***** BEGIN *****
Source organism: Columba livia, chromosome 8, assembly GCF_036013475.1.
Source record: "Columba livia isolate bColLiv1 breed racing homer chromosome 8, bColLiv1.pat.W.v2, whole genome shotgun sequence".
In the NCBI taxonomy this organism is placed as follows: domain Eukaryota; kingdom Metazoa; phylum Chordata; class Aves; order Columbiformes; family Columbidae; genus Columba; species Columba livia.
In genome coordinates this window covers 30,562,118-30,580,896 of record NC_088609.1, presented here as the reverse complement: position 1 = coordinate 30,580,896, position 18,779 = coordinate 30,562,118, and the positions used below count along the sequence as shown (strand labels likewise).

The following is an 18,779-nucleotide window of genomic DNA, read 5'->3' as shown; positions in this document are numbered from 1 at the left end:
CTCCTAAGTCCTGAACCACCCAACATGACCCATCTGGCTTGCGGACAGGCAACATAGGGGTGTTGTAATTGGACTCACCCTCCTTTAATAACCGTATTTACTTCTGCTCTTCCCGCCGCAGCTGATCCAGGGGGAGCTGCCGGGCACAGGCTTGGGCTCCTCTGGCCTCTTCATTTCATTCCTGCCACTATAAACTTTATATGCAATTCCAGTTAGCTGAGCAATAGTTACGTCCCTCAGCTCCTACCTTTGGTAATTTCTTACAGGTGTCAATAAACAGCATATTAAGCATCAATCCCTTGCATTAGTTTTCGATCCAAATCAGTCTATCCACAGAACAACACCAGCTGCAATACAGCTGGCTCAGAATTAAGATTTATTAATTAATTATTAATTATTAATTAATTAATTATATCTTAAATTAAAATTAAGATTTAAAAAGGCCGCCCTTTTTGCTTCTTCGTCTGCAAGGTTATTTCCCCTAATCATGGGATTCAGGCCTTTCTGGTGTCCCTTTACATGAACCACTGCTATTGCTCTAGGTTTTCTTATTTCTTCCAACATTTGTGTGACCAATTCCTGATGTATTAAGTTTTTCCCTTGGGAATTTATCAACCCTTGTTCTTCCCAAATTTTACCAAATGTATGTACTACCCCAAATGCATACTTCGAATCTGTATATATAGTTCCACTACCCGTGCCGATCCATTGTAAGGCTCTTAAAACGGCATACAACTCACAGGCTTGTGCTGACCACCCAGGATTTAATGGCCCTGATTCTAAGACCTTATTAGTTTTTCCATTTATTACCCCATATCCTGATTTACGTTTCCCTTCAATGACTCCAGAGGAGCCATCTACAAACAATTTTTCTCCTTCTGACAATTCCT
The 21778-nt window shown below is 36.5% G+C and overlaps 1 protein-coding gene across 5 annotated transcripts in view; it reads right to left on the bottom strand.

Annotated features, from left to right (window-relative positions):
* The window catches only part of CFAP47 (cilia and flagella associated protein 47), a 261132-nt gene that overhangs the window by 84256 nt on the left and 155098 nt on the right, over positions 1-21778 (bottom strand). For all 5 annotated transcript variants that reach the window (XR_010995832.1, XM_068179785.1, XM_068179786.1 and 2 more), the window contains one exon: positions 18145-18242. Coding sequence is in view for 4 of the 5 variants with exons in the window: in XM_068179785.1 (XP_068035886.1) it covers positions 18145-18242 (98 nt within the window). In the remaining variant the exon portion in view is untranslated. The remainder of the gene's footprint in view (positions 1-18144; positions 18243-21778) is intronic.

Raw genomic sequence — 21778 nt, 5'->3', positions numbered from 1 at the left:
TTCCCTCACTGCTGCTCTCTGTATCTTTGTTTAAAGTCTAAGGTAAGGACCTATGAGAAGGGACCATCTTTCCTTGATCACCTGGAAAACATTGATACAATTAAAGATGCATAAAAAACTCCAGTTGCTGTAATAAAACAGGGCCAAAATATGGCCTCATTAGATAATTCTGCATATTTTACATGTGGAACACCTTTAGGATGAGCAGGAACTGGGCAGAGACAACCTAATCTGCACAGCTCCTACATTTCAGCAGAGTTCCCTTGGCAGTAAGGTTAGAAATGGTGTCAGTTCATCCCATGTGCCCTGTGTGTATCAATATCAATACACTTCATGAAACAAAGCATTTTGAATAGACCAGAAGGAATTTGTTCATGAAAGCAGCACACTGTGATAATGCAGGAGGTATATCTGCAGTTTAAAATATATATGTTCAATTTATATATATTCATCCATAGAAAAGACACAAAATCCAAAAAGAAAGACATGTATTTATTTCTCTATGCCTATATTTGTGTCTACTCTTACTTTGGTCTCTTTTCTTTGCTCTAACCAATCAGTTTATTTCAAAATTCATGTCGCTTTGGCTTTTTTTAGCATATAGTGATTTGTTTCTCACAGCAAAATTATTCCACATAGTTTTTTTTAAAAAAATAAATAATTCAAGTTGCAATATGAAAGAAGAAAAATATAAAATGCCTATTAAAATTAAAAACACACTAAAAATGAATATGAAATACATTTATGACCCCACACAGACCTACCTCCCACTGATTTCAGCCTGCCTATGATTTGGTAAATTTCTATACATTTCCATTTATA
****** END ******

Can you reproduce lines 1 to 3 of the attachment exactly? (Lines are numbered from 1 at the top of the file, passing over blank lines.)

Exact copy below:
Source organism: Columba livia, chromosome 8, assembly GCF_036013475.1.
Source record: "Columba livia isolate bColLiv1 breed racing homer chromosome 8, bColLiv1.pat.W.v2, whole genome shotgun sequence".
In the NCBI taxonomy this organism is placed as follows: domain Eukaryota; kingdom Metazoa; phylum Chordata; class Aves; order Columbiformes; family Columbidae; genus Columba; species Columba livia.